While no longer the only place in Little Arabia to offer shisha smoking, it was one of the first and proudly displays the pipes out front where they can’t be missed. With plenty of outdoor seating and an amusement park-like ambiance brightly lit with a kaleidoscope of colors reflecting off its stainless steel walls Nefertiti is your best place to try a hookah on for size. Make it clear you are a novice and the strange dark men in caps hidden behind dense mushroom clouds of thick white smoke filling the tables near you will quickly take you under wing. A word of warning though: even of you are a smoker, you’ll be surprised at how much of the rich apple flavored smoke fills your lungs, and while it isn’t quite the high you’d get if the pipe was loaded with hashish, you will quickly get a nice buzz going. Which might just be enough to convince you to expand your horizons further and step up from the hookah to a hooker.

Try a hookah instead of a hooker for a change.

Little Arabia is anchored by the infamous Grace Hotel, now a favored spot for middle eastern visitors for their stay while in Bangkok. A mere 500 feet from Nana Plaza, it also draws sex touri from the west, though not quite up to the pull of the even seedier Nana Hotel. The lobby late at night is a perfect microcosm of the surrounding neighborhood, filled with women in burkas, men in flowing white robes, working local girls, and elderly Caucasian punters escorting their girlfriend of the hour back to their cheap hotel room having just visited one of Bangkok’s most sleazy red-light areas, Nana Plaza.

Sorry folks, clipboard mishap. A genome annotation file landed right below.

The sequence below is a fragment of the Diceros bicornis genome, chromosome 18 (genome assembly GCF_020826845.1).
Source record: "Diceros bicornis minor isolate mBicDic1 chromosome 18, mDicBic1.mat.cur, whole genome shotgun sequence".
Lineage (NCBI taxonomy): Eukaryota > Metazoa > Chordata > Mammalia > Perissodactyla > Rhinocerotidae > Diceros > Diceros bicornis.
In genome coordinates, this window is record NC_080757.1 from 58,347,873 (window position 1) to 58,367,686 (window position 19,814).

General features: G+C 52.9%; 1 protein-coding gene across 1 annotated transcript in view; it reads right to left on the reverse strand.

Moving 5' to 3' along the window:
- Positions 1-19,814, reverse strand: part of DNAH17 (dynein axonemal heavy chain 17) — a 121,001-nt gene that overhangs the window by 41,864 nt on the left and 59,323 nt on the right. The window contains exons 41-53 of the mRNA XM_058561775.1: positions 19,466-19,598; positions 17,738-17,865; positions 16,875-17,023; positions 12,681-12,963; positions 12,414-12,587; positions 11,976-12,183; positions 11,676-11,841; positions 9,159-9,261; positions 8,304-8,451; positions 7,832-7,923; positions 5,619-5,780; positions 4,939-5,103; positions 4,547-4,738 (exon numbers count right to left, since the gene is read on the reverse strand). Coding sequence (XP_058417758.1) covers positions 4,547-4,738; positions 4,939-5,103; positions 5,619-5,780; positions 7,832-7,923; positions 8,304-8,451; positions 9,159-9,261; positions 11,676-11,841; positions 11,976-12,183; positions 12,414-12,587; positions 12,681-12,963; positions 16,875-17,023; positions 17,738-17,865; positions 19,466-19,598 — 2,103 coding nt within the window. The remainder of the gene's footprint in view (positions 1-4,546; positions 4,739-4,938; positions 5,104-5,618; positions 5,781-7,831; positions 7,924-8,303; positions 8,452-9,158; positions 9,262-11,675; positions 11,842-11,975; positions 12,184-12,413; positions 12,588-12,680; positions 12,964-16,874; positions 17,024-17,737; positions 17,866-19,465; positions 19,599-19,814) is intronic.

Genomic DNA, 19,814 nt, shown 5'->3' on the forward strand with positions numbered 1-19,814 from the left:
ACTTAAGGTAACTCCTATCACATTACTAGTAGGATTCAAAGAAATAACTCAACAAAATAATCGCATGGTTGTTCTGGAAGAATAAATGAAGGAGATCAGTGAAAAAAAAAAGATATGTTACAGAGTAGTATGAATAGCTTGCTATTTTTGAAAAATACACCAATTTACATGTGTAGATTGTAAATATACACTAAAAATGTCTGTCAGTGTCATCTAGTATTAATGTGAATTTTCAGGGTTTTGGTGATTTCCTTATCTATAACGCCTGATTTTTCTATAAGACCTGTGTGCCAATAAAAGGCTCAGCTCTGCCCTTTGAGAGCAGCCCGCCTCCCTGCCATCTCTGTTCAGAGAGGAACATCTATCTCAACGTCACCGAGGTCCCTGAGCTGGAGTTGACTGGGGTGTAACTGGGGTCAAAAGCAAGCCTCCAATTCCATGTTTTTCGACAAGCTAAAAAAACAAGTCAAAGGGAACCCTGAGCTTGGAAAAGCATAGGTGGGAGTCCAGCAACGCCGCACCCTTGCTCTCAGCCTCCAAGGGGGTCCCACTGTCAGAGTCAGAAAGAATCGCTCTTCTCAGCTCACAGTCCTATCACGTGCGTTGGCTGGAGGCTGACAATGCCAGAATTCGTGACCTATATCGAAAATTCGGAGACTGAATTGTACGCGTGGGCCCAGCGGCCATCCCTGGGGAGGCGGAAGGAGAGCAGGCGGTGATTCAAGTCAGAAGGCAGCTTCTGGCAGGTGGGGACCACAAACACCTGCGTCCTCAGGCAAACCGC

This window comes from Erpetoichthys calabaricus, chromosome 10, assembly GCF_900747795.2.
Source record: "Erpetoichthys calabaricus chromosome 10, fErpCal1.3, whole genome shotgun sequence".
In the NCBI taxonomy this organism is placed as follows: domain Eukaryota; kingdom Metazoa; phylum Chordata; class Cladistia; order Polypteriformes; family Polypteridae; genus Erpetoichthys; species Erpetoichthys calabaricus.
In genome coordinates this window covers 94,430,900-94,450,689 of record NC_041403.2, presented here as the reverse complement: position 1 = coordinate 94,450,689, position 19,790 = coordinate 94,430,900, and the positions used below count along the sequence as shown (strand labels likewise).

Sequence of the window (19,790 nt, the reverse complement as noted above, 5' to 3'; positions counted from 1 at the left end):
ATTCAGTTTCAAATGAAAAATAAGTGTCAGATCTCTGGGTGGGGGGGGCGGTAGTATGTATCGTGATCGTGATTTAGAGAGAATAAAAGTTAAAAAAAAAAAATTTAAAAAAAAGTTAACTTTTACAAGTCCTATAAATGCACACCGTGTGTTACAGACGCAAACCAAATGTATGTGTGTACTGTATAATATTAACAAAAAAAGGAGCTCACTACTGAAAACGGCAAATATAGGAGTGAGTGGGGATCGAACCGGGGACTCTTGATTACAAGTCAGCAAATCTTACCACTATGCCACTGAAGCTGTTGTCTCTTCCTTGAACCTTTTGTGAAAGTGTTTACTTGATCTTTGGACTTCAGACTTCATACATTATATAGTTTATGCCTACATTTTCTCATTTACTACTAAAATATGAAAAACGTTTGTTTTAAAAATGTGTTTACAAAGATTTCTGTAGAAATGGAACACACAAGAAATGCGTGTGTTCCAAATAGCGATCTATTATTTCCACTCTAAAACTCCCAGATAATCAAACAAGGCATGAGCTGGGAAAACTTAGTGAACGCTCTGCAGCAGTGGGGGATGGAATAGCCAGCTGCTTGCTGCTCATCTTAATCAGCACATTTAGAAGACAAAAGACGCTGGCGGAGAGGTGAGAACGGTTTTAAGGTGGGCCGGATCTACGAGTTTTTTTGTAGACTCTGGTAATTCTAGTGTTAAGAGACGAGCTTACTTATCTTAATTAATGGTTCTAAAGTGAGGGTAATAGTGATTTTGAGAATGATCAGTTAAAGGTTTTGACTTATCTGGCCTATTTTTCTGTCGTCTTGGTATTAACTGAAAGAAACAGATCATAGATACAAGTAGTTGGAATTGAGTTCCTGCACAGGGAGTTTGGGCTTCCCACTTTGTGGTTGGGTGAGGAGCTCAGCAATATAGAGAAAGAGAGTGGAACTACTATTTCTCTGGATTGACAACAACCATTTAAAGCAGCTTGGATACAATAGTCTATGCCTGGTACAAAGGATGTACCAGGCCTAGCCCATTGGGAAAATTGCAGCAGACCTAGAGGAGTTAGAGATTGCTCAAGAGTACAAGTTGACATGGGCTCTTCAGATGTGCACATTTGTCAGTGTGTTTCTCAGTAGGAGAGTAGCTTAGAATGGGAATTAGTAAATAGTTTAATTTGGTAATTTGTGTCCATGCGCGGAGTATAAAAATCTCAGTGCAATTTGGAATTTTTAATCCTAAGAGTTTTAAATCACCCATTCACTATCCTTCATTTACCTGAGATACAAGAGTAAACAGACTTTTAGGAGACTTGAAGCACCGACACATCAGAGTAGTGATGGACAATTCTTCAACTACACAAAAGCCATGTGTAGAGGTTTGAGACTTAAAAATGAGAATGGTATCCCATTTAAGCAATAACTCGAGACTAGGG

A visit to one of Nana Plaza’s neon-lit girly gogo bars could be a real eye opener for you, even if you aren’t interested in the same merchandise that draws the straight clientele. If nothing else it serves as a great comparison to the Soi Twilight bars you’re more familiar with. If that idea is a bit beyond the pale for you, try one of the five ladyboy venues at Nana. Obsession, Temptation, Casanova, Cascade, and Carnival offer some of the city’s most gorgeous ladies who aren’t and even if you’re not interested in taking one of them home, you’ll find any one of the bars a fun place to spend an evening. The girls do tend to have attitude, after all each is a true diva, but they are less aggressive than those you’ll find working the streets just outside Nana.

Nana is the closest station to a variety of gay massage shops, like Hero.

Not that Nana BTS only offers experiences that might take you outside of your comfort zone mind you. It is also a popular stop for gay touri looking for a massage with happy ending. The closest is Hero on Soi 11, one of Bangkok’s best gay massage shops. Soi 11 is also home to the Banana Club. Both are within walking distance of Nana Station if you don’t mind the hike, or grab a thankfully quick motocy taxi at the foot of the soi; you’ll arrive fresh, if not too relaxed, and won’t have to worry about finding the location. Uniman massage, formerly B&N, is between sois 10 and 12 inside the Sukhumvit Plaza, and the Guy Spa is on Soi 19. There are several other massage places along Sukhumvit too, including Albury Men’s Club on soi 26, but they are more easily reached from the Asoke or Phrom Phong station.